Unions Are Cool Now

Meghan Markle is the latest famous person to vocally support unions.
Katie Way
Brooklyn, US
Meghan Markle and Prince Harry listen while Oprah Winfrey asks them a question
Photo by Handout via Getty Images

Drop your cards, shake out your note-taking hand, and get ready to tell a junior employee that HR ultimately works for the boss, because we’re calling it now: 2021’s hottest trend is being pro-union. Don’t believe me? Ask any of 17.1 million people who watched Meghan Markle drop a very special shout out into her exclusive, tell-all interview with Oprah Winfrey about the pain she suffered as a working member of the British Royal family: “At my old job, there was a union and they would protect me,” Markle said.


She contrasted this experience with her time as “Her Royal Highness the Duchess of Sussex,” where she described feeling lonely, suicidal, and totally thrown under the bus by employers who failed to support her—a surprisingly relatable scenario for anyone who has struggled with mental health issues on the job, only to have management ignore their pleas for help. 

By referencing her time as a union member, Markle neatly and casually illustrated the primary reason unions exist: to support workers when their employers fail to do so—a fantastic piece of advertising that her former union, the Screen Actors Guild, was apparently thrilled to highlight.

Markle isn’t the only celebrity who’s hopped aboard the labor train in recent memory. She’s just the latest supporter in a pretty sweet and eclectic run of stars. In July 2020, Fiona Apple signed an open letter in support of the New Yorker Union. Three months later, SMASH MOUTH [sic] did the same, adding their signature to the BuzzFeed News Union’s October 2020 open letter that specifically demanded just cause protection for its unit members.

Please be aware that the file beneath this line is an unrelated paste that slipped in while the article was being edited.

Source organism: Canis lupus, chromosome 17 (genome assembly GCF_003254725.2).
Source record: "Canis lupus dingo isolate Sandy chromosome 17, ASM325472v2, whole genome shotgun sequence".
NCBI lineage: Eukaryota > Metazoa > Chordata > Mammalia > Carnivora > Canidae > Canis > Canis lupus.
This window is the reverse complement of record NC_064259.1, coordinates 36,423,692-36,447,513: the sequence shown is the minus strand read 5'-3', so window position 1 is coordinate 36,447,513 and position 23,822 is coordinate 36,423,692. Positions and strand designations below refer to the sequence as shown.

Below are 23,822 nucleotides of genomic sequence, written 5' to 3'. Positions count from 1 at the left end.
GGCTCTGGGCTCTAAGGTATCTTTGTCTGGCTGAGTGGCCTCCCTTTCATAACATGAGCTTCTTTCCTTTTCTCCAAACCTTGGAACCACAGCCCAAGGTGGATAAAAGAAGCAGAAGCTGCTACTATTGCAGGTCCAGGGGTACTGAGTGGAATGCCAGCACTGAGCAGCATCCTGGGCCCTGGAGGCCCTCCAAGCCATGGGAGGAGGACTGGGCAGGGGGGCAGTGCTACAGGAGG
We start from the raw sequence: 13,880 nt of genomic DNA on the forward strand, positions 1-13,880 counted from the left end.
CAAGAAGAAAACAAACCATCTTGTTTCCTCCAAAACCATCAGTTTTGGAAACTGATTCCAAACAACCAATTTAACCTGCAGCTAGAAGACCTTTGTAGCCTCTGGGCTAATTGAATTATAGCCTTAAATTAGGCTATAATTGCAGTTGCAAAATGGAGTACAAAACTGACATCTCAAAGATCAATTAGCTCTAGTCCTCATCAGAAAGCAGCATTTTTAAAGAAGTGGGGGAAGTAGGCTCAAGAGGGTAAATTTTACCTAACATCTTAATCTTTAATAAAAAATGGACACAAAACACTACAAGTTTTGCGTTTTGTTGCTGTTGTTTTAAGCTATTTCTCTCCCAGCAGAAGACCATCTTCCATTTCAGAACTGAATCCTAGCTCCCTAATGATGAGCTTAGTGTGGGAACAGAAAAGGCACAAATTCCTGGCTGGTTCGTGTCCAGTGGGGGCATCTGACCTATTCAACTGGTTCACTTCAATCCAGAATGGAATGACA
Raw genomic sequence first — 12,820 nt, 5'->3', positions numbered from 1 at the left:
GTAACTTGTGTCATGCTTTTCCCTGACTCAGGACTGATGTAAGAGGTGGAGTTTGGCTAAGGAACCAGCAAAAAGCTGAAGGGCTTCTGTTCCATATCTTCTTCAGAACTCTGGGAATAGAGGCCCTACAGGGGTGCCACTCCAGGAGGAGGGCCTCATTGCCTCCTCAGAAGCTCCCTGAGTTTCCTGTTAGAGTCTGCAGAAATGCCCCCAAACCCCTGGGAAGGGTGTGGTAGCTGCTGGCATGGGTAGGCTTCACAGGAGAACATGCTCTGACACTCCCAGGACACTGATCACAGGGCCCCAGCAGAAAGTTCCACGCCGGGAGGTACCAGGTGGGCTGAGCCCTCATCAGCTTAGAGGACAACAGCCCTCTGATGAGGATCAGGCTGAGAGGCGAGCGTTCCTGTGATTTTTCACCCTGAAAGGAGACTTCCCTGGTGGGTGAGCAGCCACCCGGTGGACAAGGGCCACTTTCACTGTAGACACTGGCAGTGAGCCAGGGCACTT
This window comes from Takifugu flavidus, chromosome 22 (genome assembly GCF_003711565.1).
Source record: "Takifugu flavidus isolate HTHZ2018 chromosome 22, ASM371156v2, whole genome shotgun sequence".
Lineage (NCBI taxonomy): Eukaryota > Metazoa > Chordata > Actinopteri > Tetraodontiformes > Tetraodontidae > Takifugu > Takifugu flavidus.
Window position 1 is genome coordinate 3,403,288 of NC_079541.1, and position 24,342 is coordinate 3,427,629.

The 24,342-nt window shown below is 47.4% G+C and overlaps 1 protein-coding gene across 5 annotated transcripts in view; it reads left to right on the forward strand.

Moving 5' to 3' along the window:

Celebrity union support has extended to the actual picket lines, too. On January 23, TV host Padma Lakshmi showed up alongside Alexandria Ocasio-Cortez to support striking produce workers at New York City’s Hunts Point Market. Those workers, members of the Teamsters Local 202, ended the strike the next day with a three-year contract union leadership lauded as a victory. A month later, on February 22, actor Danny Glover was spotted on the picket line alongside Amazon workers fighting to unionize a fulfillment center in Bessemer, Alabama.


Stars have put the heft they normally reserve for promoting Beats Pills or alternative medicine towards supporting unions before—see Matt Damon’s sexy-ass 2011 press spots at the pro-teachers union Save Our Schools March in Washington, D.C., or Chance the Rapper’s ardent support for a 2018 Chicago Teachers Union strike on an episode of SNL, which Mic called “the most useful kind of activism a celebrity can do, behind donating their money.” But three things, in this union member’s humble opinion, make this wave of celebrity support especially exciting. 

First, there’s the fact that all of these shows of pro-union sentiment have happened relatively close together which is... what a trend is, to state the obvious. Second, there’s the nature of the support: unflashy solidarity that seems aimed more at elevating the demands of workers than creating good PR for the famous people supporting them. Take Markle, who could not possibly need more press; or Glover, who has long used his celebrity status to boost progressive causes, worked in Hollywood for more than four decades, and already has a Young Thug song named after him—he already has all the clout a man could ask for. 


Finally, there’s the fact that not supporting unions, especially in your own workplace? So uncool you might have to permanently leave your award-winning podcast for doing it, a lesson Reply All co-host PJ Vogt and longtime producer Sruthi Pinnamaneni learned the hard way in February. The pair resigned from Gilmet’s flagship show after former coworker Eric Eddings took to Twitter to detail Pinnamaneni and Vogt’s aggressive opposition to the union drive he helped lead, involving tactics like anti-union organizing and outright bullying over Slack.

“I deeply failed as an ally during the unionization effort at Gimlet,” Vogt wrote in a tweet announcing his departure from Reply All. “I was a baby and a jerk about it in myriad ways.” 

Actually, there’s a more precise word for what Vogt “was” in labor terminology: a scab, or a worker who opposes unionization or steps across the picket line during a strike. The way things seem to be trending, Vogt won’t be the last powerful person to learn how uncool it is to undermine other workers.

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